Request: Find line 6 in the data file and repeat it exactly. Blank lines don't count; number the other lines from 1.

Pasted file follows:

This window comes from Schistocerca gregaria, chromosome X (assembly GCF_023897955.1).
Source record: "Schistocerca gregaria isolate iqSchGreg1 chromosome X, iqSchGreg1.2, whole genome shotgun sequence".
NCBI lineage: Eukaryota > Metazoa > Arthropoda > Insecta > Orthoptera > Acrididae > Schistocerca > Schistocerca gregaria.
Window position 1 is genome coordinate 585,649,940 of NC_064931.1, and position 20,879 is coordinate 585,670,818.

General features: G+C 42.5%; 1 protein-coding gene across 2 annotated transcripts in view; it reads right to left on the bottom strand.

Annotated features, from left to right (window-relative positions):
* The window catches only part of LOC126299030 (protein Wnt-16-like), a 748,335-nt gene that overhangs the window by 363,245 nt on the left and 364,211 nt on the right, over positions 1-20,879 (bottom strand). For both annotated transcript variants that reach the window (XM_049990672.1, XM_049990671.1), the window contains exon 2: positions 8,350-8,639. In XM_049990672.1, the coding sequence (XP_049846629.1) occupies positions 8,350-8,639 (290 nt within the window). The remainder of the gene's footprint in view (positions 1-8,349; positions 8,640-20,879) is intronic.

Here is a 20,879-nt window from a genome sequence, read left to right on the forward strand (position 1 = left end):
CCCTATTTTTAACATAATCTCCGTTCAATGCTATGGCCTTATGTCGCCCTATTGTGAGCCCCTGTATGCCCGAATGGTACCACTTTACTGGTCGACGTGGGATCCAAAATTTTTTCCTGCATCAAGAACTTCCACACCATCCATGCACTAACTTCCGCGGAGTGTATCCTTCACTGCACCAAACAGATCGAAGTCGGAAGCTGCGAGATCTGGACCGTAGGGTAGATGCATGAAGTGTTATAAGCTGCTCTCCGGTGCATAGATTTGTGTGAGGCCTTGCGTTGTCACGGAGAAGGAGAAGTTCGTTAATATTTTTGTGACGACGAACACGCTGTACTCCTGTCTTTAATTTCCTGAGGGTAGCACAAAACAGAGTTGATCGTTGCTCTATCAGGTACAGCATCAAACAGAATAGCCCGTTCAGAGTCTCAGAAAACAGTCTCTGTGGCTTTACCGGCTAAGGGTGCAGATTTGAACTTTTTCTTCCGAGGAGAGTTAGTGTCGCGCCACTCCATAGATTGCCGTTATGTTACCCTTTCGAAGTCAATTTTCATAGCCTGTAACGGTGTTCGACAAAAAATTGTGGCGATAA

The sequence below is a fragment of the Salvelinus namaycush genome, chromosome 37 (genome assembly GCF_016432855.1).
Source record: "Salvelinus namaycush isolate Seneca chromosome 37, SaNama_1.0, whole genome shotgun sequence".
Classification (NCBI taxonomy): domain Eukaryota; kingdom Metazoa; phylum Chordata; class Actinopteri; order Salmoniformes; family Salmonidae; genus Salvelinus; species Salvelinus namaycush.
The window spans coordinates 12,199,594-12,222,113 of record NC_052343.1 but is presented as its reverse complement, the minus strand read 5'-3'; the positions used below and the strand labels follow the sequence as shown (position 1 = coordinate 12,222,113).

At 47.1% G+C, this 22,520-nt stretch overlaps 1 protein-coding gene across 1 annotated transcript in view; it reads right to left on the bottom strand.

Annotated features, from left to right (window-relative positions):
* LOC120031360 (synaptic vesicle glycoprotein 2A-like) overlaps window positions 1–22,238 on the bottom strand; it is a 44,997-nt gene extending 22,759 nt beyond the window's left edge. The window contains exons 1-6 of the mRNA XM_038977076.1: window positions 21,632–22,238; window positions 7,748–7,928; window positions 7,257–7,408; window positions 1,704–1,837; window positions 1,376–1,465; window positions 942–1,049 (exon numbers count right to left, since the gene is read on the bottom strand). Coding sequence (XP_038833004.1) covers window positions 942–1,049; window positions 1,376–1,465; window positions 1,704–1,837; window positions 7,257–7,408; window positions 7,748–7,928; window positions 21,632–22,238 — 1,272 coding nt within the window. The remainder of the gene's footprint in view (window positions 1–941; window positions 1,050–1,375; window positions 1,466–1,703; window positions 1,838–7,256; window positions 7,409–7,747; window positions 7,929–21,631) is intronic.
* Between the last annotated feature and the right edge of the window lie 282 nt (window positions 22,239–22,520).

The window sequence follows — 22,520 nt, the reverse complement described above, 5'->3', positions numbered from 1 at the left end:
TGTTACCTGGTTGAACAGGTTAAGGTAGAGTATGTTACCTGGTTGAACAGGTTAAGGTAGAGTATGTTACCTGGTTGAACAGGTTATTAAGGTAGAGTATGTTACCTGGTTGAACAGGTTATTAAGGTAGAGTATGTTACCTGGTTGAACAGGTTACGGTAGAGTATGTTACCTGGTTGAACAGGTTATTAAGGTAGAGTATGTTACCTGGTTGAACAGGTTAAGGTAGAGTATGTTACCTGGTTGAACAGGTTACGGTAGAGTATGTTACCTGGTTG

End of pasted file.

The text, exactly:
Annotated features, from left to right (window-relative positions):